Hello Madam Secretary or more commonly known to me as Mrs. C. What a wonderful surprise to find your website, I thought I would never be able to e-mail you again. I heard President Obama tell me to tell him and I couldn't get through on his website so I will tell you. I thought I told you along time ago, if the countries of the world killed every hound dog of the afghan breed the conflict in the middle east would be all over, as my Dad would say "Mark my words" It is the ugliest excuse of a dog I have ever seen and the American troops have been wearing what is called dog tags since my cousins from Buffalo and I last got to-gether when we were elementary school students. Let commmon sense prevail, human beings created in the image and likeness of God are more precious than any hound dog so when is something going to be done about it. I e-mailed our Federal Member of government with the same scenario yesterday. Well I hear you giving em the word so I will sign off. By for now. Respectfully the above.

Ruth
|
Oklahoma, USA
March 7, 2009

Ruth in Oklahoma writes:

Madame Secretary,

As someone who has been to China and lived there a short year I realize that during this time of transition in that country it is difficult to address issues in public that many here seem to not quite understand. In China to get anything done on human rights you will have to show respect first and make gains second. That is the way it is there. The Chinese people are fiercely proud of the gains their country has made in the last few years and will quickly point out that they are working very hard on humans rights issues and have made gains. They will also quickly point out the many violations in your own country of which they are keenly aware.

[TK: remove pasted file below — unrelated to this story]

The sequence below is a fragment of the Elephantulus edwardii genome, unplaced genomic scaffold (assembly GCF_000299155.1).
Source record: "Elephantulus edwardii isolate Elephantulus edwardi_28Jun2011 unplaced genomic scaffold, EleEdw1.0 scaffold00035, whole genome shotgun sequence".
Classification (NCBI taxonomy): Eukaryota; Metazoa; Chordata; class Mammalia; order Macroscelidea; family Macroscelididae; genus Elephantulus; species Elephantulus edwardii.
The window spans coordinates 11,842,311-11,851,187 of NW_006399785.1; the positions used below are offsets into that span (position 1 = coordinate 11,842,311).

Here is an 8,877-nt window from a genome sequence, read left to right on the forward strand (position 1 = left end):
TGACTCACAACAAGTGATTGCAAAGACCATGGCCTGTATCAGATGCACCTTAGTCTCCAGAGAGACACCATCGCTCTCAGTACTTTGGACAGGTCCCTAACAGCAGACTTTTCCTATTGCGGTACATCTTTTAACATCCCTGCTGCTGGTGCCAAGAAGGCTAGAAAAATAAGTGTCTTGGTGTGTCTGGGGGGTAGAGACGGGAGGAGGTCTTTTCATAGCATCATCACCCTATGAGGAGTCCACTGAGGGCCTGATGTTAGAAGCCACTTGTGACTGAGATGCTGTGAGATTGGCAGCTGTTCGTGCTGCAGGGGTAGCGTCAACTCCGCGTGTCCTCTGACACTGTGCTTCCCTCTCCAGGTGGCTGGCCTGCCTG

I used to believe in a more forward approach on this issue with China but, having lived there now I have reconsidered and believe you are doing the right thing. China will only retaliate more if you go too far in public with them and too far in China is any disrespect at all. Also, our economy is in so much trouble right now and so dependent on a good relationship developing with China that it is better for everyone to be diplomatic.

Yes, China has relationships with others we do not condone or care for. We are much more likely to have a good influence on China's future decisions if we open the doors even wider in our relationship with them. I saw astounding changes there. The Chinese people do not want to turn back the clock. They are enjoying more freedoms than ever before and are a diverse and modern society. I trust they will prevail with our help and with your leadership in ever more changes in that country with regards to human rights. I know that is your goal.